“Now, I think level two next year is going to be him really recognizing pre-snap what he's about to see from these defenses. So, last year he was so focused in on, 'What we do we do on offense? Hell, I've never run this offense before. What does that mean?'
 
“Now, he knows it all and can take that next step of figuring out, 'OK, here they come. They got a blitz, cover-0. Now, I know what to do, what to check to, I know the protections, all of that.' That's going to be the big one for him.” 

Tom Ricketts defends Cubs' financial situation

Tom Ricketts defends Cubs' financial situation

Cubs fans upset with the team's spending habits this winter won't get an opportunity to ask ownership directly at the organization's annual convention this weekend.

The Ricketts typically hold a panel each year at Cubs Convention where they open with 10 minutes or so reflecting on what went well the previous year and what they're excited about moving forward. Then they take questions from the crowd, which have been very interesting in the past.

With the way 2018 ended in disappointing fashion and the remarkably quiet offseason the Cubs have had to date, fans are frustrated and outspoken about the team not spending more to address the holes on their big-league roster (namely in the pursuit of Bryce Harper). 

That was all adding up to what promised to be a very intriguing Ricketts panel at this year's Cubs Convention...only that's not happening anymore. 

The Ricketts will not have their typical panel at Cubs Convention anymore, and instead will make an appearance on Ryan Dempster's show Friday night after Opening Ceremonies (though it's not yet known if they will take fan questions during their appearance)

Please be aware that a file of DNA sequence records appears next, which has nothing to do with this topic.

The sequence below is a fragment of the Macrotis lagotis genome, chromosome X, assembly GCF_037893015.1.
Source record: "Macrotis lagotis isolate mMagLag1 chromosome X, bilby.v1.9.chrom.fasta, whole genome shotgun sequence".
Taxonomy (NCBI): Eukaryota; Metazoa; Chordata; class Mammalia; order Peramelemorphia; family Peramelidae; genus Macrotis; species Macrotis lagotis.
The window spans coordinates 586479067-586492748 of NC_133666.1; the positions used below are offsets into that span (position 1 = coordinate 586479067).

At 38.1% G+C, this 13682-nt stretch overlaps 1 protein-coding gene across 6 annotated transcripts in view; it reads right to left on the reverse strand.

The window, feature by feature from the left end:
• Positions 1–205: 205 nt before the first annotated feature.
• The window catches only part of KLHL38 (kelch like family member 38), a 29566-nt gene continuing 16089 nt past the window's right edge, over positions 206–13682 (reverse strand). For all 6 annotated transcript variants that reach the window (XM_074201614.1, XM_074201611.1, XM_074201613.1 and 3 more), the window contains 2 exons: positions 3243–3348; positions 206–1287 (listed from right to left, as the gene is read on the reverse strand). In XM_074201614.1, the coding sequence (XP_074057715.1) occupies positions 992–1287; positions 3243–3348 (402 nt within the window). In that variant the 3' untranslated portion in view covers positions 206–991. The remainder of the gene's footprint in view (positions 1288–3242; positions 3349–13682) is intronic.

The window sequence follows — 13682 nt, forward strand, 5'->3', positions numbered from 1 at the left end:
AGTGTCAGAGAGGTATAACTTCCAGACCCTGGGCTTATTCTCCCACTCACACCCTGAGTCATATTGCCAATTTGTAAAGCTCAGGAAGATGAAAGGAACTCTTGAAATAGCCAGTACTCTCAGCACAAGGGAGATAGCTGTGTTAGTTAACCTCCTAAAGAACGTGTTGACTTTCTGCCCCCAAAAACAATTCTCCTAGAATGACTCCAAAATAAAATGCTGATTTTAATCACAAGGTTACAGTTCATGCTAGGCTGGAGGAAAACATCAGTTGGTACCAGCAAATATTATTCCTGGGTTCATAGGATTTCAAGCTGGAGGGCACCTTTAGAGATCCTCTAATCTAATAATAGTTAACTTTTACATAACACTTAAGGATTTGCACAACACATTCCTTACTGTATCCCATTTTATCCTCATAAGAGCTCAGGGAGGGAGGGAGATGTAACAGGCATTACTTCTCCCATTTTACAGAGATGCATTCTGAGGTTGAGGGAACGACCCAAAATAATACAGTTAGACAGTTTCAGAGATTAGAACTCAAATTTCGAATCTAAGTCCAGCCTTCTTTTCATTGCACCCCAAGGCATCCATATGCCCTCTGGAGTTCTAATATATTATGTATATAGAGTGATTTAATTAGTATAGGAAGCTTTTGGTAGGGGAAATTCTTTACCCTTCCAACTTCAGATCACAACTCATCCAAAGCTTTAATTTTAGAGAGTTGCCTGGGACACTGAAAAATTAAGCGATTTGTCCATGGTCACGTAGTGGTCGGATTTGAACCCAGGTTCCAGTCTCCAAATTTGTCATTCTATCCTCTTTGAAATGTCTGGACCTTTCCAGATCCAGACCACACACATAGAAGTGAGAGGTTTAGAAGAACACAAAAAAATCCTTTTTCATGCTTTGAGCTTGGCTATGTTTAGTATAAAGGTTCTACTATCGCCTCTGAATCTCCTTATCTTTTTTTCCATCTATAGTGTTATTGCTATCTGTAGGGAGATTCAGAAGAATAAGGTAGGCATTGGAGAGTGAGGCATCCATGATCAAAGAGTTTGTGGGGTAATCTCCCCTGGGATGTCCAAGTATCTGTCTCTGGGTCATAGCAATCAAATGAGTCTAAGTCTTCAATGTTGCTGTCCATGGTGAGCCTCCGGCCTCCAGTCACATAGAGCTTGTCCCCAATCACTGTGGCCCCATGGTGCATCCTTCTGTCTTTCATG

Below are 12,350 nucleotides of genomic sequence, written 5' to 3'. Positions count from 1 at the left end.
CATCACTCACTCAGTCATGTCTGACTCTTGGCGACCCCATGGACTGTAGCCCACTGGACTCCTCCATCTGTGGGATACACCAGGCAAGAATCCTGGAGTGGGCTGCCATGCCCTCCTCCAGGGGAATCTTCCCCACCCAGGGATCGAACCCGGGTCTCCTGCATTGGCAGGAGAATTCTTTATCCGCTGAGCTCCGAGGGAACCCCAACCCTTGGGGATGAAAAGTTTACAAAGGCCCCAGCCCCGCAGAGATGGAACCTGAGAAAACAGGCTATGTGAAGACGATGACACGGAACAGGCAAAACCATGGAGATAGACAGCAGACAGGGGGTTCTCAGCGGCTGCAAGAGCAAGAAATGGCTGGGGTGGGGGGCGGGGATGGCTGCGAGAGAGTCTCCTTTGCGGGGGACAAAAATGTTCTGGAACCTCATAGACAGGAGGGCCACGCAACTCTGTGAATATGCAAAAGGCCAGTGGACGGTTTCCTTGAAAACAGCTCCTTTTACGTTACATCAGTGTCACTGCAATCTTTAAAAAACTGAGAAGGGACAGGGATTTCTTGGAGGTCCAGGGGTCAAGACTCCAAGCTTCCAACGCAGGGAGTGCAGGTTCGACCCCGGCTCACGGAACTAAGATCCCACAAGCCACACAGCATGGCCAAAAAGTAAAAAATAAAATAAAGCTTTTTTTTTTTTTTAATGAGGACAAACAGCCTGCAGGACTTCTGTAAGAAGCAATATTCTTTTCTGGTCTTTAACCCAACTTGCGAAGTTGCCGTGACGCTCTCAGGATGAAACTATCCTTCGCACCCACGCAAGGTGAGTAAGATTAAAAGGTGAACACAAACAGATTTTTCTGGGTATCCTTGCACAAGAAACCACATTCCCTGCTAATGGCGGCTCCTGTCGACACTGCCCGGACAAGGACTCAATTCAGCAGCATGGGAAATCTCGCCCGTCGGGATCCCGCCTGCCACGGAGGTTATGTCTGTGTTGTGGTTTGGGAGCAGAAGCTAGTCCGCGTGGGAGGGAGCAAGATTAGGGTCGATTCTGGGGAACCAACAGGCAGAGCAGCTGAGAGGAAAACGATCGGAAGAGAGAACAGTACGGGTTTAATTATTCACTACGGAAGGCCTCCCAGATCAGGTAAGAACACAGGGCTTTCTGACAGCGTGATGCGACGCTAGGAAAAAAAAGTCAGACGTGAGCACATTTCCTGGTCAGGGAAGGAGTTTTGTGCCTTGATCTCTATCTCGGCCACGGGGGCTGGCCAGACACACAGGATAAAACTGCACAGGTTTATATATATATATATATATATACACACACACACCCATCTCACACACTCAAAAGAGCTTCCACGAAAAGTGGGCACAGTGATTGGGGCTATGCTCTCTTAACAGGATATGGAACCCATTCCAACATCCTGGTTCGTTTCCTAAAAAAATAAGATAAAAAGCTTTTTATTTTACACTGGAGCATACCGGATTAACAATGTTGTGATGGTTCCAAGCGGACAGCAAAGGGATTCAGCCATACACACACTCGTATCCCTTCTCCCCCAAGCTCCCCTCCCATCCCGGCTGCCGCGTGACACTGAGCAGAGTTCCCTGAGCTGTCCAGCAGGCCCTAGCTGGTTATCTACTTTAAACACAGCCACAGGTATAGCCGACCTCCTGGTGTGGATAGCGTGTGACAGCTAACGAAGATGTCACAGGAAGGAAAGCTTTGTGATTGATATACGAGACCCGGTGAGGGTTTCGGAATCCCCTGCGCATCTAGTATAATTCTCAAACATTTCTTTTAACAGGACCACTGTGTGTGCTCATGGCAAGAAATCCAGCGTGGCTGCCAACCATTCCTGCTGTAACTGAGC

Why?

Tom Ricketts did a Chicago radio tour Thursday morning and told David Kaplan on ESPN 1000 his family canceled their panel at the fan convention months ago because it was the lowest-rated panel at last year's event and was "boring." 

He also told 670 The Score "he's the most accessible owner in sports" and the Ricketts panel could come back in 2020 if fans really want it to.

When it comes to the pursuit of Harper, Ricketts told Kaplan, "We didn't have the flexibility this year to go sign a big free agent and I'm not sure we would have anyways. We like the team we have."

After being handed an early exit from the postseason last fall, the Cubs have added only two guys to their 40-man roster this winter: utility man Daniel Descalso with $5 million guaranteed over two years (and an option for a third year) and pitcher Kendall Graveman, who is rehabbing from Tommy John and not expected to pitch at all in 2019.

However, the Cubs began the offseason by picking up Cole Hamels' $20 million option and they are on track for the highest payroll in franchise history by a wide margin.

After reaching agreements last week with all seven players eligible for abritration, the Cubs' estimated Luxury Tax Payroll is more than $225 million (the luxury tax threshold is $206 million for 2019).

For comparison, the highest payroll the Cubs have ever had came in 2018, when they spent more than $183 million on players. So regardless of any other deals that may come before spring training, the Cubs have devoted a huge increase to the payroll thanks in large part to the Hamels deal and increasing salaries for players like Kris Bryant and Javy Baez.

The Cubs are also limited by the moves they made last offseason that did not pan out in 2018. Yu Darvish ($20 million), Tyler Chatwood ($12.5 million) and Brandon Morrow ($9 million) are owed more than $41 million in 2019 after spending most of last season either injured or ineffective. Darvish threw only 40 innings, Chatwood currently doesn't have a spot in the rotation and Morrow is slated to miss at least the first couple weeks of the year after offseason surgery to clean up his elbow after a forearm bone bruise that limited the reliever to just 30.2 innings.

Ricketts actually acknowledged Thursday morning those moves are hamstringing the Cubs this winter:

He also called the perception the team isn't spending money "misguided" and explained where the money is going beyond the payroll:

Ricketts also echoed what Theo Epstein has been saying all winter: Judge the Cubs based on their on-field results in 2019, not on what they did over the offseason.